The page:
Very captivating article in the New York Times this morning regarding the faith we have (or don’t have) in our doctors and the unsure world of alternative therapy, which is rife with quacks, profit-takers and drugs that simply don’t work.
The world of medicine and healthcare seems to get more and more baffling as time goes on. I don’t know about you, but I’ve never been able to connect with any doctor I’ve ever had. In fact, it would be great if I could even see him or speak to him. In fact, my last physical was performed by his nurse practitioner. The only time I’ve spoken to him in the last year, he was bumbling and mumbling about a question I asked him and five minutes later when I hung up I realized I was no closer to my question than when we started.
Who can we trust to tell us we’re ok or not ok? Last year, you may remember I had a friend, age 35, who abruptly died of a heart attack. He’d gone to the ER a week before and they sent him home, diagnosing acid reflux. Only in post-mortem did they discover that his heart disease had been festering since his early 20s. Why does it take an autopsy table to diagnose that? (I know the answer….it’s just inexcusable).
The fact that so many people are heading towards alternative therapies – an even more mysterious and worse – unregulated – field just speaks volumes about the lack of trust in our medical system. Virtually no alternative medicines or treatments have been proven to work, yet according to the Times, 48% of Americans have tried them, which may speak more about the mental aspects of being physically ill (if you believe you’ll get better….).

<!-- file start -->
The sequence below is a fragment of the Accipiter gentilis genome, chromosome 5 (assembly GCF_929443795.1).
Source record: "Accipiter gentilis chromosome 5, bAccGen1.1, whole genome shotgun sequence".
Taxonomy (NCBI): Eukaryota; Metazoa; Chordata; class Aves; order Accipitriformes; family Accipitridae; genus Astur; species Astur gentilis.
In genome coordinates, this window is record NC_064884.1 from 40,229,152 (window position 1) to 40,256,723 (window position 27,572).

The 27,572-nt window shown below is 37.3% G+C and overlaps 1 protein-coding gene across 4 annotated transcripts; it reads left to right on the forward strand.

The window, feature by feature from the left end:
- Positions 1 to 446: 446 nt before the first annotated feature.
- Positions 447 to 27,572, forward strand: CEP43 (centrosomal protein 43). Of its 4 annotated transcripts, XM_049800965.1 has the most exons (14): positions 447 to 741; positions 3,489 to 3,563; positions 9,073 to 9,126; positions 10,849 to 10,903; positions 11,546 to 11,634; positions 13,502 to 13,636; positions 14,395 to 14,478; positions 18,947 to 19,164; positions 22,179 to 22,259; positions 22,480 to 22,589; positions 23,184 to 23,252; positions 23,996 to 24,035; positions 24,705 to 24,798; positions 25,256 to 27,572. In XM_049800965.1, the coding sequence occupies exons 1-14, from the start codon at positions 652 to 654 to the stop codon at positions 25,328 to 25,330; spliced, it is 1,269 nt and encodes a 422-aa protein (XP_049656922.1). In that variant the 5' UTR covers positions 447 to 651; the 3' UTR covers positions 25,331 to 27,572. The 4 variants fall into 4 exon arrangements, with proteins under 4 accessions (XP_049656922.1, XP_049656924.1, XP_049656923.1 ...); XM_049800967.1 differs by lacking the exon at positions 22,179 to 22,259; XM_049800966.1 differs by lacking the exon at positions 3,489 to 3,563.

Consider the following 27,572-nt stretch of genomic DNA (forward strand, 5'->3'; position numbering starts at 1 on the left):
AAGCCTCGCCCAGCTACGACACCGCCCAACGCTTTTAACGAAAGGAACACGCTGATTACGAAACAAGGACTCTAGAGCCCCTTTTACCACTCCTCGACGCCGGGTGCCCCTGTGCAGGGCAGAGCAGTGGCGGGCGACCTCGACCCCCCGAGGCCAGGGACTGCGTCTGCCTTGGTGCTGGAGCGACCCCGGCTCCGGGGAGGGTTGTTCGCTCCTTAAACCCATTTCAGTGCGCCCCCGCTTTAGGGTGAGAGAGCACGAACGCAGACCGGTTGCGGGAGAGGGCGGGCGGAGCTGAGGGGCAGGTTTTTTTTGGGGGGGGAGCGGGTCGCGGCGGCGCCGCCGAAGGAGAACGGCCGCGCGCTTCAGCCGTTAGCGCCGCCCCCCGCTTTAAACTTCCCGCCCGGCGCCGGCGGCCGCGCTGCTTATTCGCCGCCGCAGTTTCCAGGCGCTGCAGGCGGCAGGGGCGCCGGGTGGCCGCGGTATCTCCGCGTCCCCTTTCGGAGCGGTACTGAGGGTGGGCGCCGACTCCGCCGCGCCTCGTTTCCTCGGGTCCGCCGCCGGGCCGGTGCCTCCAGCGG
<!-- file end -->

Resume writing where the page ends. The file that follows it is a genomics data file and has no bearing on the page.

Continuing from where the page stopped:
Let’s not even start to weave in the complexities of what drives the insurance business or the drug companies, either. Do we trust ourselves more than our doctors now? Do doctors even trust insurers and drug companies? Shit, I do my best to avoid taking ANY medicine these days unless I absolutely have to. Over-the-counter cough medicine seems to make me worse for a couple of days before I start feeling better. About the only thing I take is Advil and on average I take two pills per couple of months. I don’t know who to trust or what to believe.
I’ll leave it at this, though: The Times points out a woman who had a bad experience with a Hodgkins diagnosis five years back. When it recurred, she balked at the standard treatment and said:
“I had absolutely no scientific reason for choosing this route, none,” she said. “I just think there are times in our life when we are asked to make decisions based on our intuition, on our gut instinct, not based on evidence put in front of us, and for me this was one of those moments.”
Think about that quote as if you had said it and your life were on the line. Really says a lot.
By the way, her alternative treatment didn’t work.